This decision marks the end of a case that was opened back in 2004, when the Belgian society of authors, composers and editors (SABAM) asked the Brussels Court of First Instance to force Belgian ISP Scarlet to filter its networks to prevent P2P sharers from illegally acquiring copyrighted materials, ZDNet reports.
Scarlet, who was acquired by Belgacom in 2008, decided to continue the fight and took the case to the Brussels Court of Appeal, which asked the European Court of Justice to weigh in on the matter.
And, according to it, "the protection of the fundamental right to property, which includes the rights linked to intellectual property, must be balanced against the protection of other fundamental rights."
The rights it speaks of are that of Internet users ("the right to protection of their personal data and their freedom to receive or impart information") and of the ISPs ("the freedom of the ISP concerned to conduct its business since it would require that ISP to install a complicated, costly, permanent computer system at its own expense").
"It is common ground, first, that the injunction requiring installation of the contested filtering system would involve a systematic analysis of all content and the collection and identification of users’ IP addresses from which unlawful content on the network is sent. Those addresses are protected personal data because they allow those users to be precisely identified," pointed out the court. "Secondly, that injunction could potentially undermine freedom of information since that system might not distinguish adequately between unlawful content and lawful content, with the result that its introduction could lead to the blocking of lawful communications."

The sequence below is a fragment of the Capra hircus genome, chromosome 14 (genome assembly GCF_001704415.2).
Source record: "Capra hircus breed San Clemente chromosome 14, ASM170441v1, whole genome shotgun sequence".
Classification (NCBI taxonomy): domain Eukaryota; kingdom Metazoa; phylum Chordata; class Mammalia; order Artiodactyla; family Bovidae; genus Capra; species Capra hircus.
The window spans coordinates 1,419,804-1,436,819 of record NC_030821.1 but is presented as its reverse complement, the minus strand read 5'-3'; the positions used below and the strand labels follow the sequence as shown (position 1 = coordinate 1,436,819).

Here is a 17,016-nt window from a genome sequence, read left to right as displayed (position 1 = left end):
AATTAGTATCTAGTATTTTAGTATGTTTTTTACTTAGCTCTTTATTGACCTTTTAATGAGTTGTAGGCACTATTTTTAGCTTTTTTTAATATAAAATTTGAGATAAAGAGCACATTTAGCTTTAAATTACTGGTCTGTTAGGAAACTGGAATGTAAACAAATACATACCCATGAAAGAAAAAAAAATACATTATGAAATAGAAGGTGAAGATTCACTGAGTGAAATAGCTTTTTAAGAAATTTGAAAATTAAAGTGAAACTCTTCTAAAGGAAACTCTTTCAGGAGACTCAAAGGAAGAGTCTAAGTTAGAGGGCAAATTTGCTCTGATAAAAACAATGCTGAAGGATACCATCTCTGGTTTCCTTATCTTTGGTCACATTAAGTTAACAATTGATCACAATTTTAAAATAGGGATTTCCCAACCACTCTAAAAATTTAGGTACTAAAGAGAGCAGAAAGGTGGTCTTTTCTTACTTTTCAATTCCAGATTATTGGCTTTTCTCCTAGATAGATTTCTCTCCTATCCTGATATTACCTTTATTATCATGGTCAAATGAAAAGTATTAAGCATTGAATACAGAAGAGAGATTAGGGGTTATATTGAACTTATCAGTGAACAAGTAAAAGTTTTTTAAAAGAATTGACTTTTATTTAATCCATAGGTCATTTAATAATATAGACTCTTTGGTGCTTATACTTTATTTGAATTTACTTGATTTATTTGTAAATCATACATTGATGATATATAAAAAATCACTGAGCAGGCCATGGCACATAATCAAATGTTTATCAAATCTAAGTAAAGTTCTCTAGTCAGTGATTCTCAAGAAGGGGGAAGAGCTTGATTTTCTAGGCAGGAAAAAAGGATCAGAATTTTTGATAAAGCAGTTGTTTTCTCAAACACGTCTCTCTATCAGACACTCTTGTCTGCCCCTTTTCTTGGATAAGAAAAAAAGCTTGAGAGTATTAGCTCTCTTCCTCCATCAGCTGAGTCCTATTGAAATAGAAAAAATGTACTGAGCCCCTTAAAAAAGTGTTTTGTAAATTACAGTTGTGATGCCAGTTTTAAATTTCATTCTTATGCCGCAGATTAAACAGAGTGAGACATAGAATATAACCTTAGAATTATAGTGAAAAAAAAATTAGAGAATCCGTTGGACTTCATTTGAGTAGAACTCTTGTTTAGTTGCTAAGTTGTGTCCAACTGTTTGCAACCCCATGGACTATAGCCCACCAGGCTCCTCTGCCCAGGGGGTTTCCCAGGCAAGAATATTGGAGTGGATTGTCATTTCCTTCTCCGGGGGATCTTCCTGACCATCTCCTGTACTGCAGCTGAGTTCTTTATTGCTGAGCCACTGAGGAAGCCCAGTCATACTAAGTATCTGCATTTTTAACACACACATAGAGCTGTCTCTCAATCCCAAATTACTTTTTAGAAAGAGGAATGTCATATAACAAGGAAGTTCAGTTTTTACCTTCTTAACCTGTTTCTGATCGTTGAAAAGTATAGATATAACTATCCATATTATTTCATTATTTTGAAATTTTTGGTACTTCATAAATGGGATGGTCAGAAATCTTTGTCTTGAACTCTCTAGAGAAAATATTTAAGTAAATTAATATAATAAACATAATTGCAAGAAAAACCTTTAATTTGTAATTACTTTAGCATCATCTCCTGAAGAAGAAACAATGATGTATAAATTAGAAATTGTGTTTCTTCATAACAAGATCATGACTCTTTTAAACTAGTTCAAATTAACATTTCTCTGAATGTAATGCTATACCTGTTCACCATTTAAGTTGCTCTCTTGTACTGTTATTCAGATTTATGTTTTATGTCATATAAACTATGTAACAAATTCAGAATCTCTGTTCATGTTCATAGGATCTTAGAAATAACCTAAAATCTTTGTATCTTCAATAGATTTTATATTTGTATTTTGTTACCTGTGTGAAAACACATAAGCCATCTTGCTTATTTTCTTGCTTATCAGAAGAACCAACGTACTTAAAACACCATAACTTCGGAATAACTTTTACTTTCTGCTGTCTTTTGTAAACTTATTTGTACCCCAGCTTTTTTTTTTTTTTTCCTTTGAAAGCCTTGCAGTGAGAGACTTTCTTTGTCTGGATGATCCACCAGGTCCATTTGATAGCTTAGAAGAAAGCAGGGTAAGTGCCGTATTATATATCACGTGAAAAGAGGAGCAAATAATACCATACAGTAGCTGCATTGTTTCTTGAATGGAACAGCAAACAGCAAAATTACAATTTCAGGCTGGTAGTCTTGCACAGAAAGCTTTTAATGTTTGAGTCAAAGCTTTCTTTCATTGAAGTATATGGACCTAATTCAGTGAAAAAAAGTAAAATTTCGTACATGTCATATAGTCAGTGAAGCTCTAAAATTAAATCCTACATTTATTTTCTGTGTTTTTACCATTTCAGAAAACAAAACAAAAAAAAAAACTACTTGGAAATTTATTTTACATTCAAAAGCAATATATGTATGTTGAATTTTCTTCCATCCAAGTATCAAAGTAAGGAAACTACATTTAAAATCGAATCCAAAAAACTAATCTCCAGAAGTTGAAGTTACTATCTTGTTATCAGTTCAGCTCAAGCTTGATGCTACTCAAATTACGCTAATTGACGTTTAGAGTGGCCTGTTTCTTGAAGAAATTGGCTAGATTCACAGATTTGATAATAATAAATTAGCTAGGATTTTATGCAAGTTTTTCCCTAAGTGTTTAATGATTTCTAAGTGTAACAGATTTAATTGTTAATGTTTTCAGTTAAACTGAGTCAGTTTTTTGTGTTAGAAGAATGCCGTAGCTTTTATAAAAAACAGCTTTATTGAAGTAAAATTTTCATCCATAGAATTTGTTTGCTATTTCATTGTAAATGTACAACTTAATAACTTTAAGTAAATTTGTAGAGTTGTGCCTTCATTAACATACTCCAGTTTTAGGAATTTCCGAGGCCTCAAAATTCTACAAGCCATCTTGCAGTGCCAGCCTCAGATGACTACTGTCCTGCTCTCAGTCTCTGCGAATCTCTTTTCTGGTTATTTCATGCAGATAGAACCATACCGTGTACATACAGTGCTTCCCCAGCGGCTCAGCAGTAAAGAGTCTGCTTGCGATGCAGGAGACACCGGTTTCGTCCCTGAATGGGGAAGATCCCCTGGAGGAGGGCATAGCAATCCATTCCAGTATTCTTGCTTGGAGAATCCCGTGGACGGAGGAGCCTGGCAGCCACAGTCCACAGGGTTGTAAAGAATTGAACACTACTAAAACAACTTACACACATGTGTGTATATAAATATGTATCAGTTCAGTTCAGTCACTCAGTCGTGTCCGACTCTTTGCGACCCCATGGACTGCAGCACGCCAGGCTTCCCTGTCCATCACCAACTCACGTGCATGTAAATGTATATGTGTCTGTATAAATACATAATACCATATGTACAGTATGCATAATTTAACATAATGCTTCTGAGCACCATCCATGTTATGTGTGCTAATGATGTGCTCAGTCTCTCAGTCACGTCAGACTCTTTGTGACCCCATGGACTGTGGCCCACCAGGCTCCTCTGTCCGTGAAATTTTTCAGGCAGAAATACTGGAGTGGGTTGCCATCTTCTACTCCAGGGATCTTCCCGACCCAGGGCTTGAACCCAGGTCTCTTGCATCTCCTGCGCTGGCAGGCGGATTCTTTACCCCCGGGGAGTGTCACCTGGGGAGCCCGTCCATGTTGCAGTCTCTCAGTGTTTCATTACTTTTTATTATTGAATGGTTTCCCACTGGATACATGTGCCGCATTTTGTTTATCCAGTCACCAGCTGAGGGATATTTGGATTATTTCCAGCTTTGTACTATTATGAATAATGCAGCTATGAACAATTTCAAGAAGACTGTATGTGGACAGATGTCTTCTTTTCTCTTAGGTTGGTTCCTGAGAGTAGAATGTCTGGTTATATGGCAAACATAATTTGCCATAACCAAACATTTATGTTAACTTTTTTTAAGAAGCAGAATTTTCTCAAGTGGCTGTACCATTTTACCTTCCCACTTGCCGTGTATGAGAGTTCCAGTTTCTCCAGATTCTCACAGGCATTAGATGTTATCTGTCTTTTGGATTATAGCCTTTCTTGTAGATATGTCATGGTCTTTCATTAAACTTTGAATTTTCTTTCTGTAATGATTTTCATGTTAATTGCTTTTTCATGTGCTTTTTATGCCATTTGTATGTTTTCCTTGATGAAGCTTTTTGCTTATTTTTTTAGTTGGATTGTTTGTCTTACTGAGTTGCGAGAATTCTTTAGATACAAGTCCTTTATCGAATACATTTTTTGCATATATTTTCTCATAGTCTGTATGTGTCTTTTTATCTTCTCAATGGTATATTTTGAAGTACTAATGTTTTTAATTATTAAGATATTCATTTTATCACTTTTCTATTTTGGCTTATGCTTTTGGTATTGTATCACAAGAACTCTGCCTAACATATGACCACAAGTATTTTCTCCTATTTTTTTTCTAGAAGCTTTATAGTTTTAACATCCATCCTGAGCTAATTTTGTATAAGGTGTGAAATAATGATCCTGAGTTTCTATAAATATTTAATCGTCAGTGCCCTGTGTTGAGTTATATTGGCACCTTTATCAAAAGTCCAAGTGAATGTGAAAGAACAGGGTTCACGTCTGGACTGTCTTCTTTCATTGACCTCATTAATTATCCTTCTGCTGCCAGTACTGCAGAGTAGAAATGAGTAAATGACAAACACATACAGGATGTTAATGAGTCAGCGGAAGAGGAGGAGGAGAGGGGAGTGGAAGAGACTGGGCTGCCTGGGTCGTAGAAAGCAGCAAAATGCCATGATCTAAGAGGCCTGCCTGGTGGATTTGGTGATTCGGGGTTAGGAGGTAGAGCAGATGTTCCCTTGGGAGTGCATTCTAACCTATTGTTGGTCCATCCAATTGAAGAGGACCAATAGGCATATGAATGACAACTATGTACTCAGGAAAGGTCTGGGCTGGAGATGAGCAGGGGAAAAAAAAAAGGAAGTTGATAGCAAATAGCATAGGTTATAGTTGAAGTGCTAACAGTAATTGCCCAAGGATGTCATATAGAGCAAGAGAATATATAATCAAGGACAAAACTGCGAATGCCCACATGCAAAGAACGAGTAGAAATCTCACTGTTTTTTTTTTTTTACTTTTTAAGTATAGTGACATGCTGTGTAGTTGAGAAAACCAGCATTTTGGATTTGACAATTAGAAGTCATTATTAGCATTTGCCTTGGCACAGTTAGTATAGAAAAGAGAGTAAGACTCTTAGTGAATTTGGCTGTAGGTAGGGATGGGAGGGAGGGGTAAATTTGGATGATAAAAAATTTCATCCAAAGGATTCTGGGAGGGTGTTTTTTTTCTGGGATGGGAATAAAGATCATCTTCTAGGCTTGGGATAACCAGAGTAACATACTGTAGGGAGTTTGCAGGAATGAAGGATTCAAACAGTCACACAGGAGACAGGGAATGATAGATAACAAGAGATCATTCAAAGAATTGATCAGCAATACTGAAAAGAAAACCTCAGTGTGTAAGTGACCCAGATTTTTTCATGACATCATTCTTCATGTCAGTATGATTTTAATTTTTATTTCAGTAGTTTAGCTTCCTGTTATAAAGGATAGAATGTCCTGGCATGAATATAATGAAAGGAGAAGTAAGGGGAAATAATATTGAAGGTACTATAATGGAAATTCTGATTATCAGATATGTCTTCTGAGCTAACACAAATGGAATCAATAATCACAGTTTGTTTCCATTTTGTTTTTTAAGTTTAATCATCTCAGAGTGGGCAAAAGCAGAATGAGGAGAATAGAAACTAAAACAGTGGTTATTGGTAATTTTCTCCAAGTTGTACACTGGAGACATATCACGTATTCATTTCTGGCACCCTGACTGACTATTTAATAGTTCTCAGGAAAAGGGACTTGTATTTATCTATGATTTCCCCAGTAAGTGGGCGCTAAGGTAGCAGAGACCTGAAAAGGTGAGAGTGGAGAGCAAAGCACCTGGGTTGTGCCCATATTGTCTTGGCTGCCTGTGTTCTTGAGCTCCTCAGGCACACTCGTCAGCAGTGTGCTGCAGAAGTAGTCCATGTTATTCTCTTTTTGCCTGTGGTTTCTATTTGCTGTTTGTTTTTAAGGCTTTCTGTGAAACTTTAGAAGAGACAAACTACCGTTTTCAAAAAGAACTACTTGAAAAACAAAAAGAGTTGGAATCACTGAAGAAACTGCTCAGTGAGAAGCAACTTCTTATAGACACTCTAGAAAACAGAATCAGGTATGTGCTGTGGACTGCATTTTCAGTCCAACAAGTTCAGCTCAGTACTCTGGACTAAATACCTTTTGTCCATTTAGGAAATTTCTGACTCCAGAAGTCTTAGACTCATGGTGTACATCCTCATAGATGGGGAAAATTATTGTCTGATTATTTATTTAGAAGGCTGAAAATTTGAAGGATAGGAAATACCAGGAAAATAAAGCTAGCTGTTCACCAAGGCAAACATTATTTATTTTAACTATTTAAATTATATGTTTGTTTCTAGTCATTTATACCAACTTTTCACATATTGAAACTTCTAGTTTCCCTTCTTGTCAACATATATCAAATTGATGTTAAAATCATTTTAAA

But, the court's decision does not make it illegal for content providers to request ISPs to block specific sites, so the verdict doesn't clash with the one handed down by the High Court in England in July, when it decided that British Telecom must block users from accessing the Newzbin 2 website, an aggregator of links to pirated movies and other content.
Still, it has made many privacy advocates happy.
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